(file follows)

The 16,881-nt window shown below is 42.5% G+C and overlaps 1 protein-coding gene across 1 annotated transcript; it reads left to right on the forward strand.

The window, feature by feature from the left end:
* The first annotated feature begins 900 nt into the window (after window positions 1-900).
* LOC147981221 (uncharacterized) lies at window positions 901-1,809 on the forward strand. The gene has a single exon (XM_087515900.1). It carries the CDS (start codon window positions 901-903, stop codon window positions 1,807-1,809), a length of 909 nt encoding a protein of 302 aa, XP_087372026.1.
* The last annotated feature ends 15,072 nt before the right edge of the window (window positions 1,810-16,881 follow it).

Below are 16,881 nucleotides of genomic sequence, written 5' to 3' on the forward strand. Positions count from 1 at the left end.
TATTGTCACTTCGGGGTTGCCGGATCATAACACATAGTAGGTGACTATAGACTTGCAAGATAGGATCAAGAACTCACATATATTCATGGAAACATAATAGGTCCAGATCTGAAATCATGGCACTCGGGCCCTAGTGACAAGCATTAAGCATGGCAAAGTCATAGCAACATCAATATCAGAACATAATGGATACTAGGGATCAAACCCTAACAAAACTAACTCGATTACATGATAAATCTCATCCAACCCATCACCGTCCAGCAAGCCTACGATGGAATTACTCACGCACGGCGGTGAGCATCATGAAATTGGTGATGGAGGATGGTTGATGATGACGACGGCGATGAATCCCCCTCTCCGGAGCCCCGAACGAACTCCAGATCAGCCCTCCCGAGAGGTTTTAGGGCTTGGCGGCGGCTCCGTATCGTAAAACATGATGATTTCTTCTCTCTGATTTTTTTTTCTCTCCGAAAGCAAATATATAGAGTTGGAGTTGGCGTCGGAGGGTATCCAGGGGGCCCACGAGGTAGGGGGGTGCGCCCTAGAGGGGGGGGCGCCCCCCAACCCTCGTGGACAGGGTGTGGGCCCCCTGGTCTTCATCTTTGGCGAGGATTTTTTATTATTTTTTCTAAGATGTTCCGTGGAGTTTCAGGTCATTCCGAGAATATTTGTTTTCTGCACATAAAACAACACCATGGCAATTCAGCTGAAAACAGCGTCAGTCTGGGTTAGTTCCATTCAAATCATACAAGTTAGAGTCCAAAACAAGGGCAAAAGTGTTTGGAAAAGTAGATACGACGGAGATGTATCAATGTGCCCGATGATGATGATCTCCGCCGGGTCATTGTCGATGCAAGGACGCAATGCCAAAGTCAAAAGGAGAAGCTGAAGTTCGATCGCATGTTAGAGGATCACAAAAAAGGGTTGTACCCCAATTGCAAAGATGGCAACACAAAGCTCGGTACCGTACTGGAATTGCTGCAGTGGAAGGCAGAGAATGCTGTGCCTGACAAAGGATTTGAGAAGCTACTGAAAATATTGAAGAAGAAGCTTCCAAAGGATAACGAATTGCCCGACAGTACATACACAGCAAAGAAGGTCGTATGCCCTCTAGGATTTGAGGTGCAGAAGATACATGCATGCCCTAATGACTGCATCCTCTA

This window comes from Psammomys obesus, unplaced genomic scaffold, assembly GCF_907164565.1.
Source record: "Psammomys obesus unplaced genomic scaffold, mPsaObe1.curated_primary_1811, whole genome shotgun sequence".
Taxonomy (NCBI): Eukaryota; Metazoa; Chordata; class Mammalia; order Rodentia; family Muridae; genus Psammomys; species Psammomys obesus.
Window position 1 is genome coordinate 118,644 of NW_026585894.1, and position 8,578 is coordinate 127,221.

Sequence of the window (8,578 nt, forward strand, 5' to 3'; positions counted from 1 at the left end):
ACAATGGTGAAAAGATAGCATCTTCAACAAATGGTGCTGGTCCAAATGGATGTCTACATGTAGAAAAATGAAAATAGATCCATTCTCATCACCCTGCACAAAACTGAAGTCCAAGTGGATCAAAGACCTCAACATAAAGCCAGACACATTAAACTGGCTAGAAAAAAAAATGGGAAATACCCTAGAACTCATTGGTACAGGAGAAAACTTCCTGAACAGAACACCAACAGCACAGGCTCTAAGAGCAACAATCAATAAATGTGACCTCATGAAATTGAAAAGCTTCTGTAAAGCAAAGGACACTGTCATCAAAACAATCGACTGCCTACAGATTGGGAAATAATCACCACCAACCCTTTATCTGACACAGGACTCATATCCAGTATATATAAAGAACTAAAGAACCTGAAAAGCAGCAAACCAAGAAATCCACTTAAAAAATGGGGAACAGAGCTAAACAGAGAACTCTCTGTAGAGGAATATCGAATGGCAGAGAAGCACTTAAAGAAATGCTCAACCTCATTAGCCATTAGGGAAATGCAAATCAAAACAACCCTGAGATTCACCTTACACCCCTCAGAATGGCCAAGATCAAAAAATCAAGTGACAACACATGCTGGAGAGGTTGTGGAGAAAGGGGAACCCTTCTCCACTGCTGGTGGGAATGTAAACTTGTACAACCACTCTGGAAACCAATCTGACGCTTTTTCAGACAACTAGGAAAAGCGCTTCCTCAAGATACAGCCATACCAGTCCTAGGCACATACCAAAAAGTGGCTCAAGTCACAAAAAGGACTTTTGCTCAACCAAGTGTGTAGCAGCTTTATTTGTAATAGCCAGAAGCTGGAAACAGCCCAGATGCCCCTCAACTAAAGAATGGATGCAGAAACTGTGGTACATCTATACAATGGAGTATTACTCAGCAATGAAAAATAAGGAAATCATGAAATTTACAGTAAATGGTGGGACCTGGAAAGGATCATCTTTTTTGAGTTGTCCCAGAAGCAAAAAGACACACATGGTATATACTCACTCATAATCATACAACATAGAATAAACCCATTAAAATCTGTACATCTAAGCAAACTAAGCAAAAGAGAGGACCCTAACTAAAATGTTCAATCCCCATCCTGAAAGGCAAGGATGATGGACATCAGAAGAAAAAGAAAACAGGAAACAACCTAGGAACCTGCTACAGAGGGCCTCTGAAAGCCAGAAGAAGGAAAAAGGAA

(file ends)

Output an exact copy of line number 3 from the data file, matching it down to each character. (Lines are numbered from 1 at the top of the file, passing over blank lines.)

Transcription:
* The first annotated feature begins 900 nt into the window (after window positions 1-900).